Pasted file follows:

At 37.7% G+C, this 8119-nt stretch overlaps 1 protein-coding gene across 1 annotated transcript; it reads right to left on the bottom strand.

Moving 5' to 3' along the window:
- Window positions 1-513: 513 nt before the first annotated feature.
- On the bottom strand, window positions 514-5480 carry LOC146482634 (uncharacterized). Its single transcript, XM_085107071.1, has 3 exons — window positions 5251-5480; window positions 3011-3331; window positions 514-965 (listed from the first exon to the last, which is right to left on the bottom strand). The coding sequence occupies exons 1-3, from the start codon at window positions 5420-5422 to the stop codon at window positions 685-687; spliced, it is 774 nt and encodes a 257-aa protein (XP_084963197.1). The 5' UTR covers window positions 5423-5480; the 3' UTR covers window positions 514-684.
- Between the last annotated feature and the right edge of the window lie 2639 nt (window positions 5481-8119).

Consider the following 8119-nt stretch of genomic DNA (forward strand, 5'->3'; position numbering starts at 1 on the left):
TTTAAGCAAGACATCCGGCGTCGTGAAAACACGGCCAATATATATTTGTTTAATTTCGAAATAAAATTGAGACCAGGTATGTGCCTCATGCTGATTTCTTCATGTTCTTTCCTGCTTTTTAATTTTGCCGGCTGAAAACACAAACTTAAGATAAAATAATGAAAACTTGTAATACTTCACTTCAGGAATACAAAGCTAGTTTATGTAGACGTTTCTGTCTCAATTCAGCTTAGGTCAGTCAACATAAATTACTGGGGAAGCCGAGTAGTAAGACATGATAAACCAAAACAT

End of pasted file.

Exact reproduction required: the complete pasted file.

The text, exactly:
At 37.7% G+C, this 8119-nt stretch overlaps 1 protein-coding gene across 1 annotated transcript; it reads right to left on the bottom strand.

Moving 5' to 3' along the window:
- Window positions 1-513: 513 nt before the first annotated feature.
- On the bottom strand, window positions 514-5480 carry LOC146482634 (uncharacterized). Its single transcript, XM_085107071.1, has 3 exons — window positions 5251-5480; window positions 3011-3331; window positions 514-965 (listed from the first exon to the last, which is right to left on the bottom strand). The coding sequence occupies exons 1-3, from the start codon at window positions 5420-5422 to the stop codon at window positions 685-687; spliced, it is 774 nt and encodes a 257-aa protein (XP_084963197.1). The 5' UTR covers window positions 5423-5480; the 3' UTR covers window positions 514-684.
- Between the last annotated feature and the right edge of the window lie 2639 nt (window positions 5481-8119).

Consider the following 8119-nt stretch of genomic DNA (forward strand, 5'->3'; position numbering starts at 1 on the left):
TTTAAGCAAGACATCCGGCGTCGTGAAAACACGGCCAATATATATTTGTTTAATTTCGAAATAAAATTGAGACCAGGTATGTGCCTCATGCTGATTTCTTCATGTTCTTTCCTGCTTTTTAATTTTGCCGGCTGAAAACACAAACTTAAGATAAAATAATGAAAACTTGTAATACTTCACTTCAGGAATACAAAGCTAGTTTATGTAGACGTTTCTGTCTCAATTCAGCTTAGGTCAGTCAACATAAATTACTGGGGAAGCCGAGTAGTAAGACATGATAAACCAAAACAT